The Finlay Family

Finding Our Ancestors, and Sharing Their Stories

Our ‘Relative Race’: Treasures Untold

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Our Relative Race: Treasures Untold

During the month of June, we took our family on a cross-country road trip. 1 RV. 9 people. 17 days. We included many family history activities along the way. (For more about how I prepared for our trip: Preparing for Our ‘Relative Race’)

One of the first stops on our 5000+ mile, epic road trip was to visit my dad and his family. We haven’t been down to visit him at his home for over a decade! Amid many fun activities together, I asked to carve out some time to look at my dad’s collection of genealogy photos and documents. On an afternoon when most everyone was napping or watching a movie, we headed out to my dad’s storage unit, where he dug out (of a full but organized unit) a couple of storage boxes with genealogy-related materials.

I assumed that most of the materials would be the same photos and documents I made digital images of a decade ago on my last visit. I wanted to take better images (with much better technology than a decade ago) of those same items. Was I ever glad to be wrong! He had many materials I had never seen before, many photos I didn’t know existed, many original documents, even a book (not widely published) that I had been itching to get my hands on. As I sorted through, I noticed that it seemed he received most of the research and photos from his Aunt Hannah, who felt very close to her Cherokee heritage and collected many materials related to that. I had always regretted not contacting Aunt Hannah to obtain copies of her research before she passed. I wasn’t sure what her husband had done with those materials after she died, and was so relieved to find that we had not lost them!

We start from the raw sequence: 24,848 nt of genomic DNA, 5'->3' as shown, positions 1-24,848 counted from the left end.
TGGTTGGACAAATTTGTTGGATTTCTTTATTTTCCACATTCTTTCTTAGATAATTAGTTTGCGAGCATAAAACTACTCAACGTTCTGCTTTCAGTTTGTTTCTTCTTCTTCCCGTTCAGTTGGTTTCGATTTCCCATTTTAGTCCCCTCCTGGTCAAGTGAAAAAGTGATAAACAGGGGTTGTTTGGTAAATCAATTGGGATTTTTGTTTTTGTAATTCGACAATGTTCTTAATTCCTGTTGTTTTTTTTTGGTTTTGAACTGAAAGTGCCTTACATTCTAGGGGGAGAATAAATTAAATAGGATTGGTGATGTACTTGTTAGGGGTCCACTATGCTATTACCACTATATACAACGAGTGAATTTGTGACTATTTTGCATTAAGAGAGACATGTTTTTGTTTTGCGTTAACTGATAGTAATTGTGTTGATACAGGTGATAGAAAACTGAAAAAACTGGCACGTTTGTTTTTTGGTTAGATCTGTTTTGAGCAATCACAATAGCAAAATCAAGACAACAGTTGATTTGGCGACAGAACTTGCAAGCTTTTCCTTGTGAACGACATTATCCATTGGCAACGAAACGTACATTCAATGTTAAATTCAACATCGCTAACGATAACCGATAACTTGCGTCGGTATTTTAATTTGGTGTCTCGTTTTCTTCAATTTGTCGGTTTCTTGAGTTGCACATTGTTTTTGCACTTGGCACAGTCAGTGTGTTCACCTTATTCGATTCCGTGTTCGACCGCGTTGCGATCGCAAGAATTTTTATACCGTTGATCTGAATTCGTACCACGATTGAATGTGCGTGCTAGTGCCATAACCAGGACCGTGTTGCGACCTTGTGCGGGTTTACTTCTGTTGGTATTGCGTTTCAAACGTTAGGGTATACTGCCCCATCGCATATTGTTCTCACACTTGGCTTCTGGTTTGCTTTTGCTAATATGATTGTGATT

My husband documented my genealogy joy

After a quick perusal through the boxes, I set up my Shotbox and began to make digital copies of everything in my dad’s collection. My dad, while happy to share what he has and knows with me, has no desire or time in his life right now to pursue genealogy. He found it so amusing to hand me stacks from the boxes and watch me enthusiastically exclaim over them and even do the occasional, literal, genealogy-happy-dance. Thanks, dad! Glad I can amuse you!

Partway into our project, dad offered to let me take all the materials home if I could fit a box into our RV somewhere. He decided I would probably do more with them than he would (which would be just putting them back in the storage unit). I happily, gratefully agreed to MAKE room in the RV. Clothes? Food? Who needs them? Genealogy materials…. They always have room!!

I will be sharing in depth about many items from the collection in future posts. I haven’t even closely examined the whole collection yet! For now, I will share some of the highlights from the collection:

This negative disk was part of the collection. I have yet to research where I can take this to get prints made. There is no indication of when, where or who is in these photos.

One of the most interesting, (strange?) finds was a packet with a thick strand of auburn hair. It was labeled with a generic “my mother’s hair”… (Who are you ‘my’? And who was your mother?), so I am not entirely sure to whom the hair belongs. I think it is most likely great-grandmother, Bessie Stevens Barton’s hair, though.

Label on packet of hair

Thick switch of auburn hair

My happiest happy-dance was over a trio of original photos of my great-grandfather, Arch Miller Corn, Sr., his sister, Ola Susan Corn, and their cousins, Mary and Sudie Davis. They are beautiful portraits of these individuals as teens or young adults that I had never seen before. All of these individuals are from my Cherokee side of the family.

Arch Miller Corn Sr.

Ola Susan Corn

Mary and Sudie Davis

Another happy-dance may have occurred over the original documents in the collection. There are several, and I have yet to closely examine and add them to my genealogy database. (But can’t wait to do so! If only summer would slow down….)


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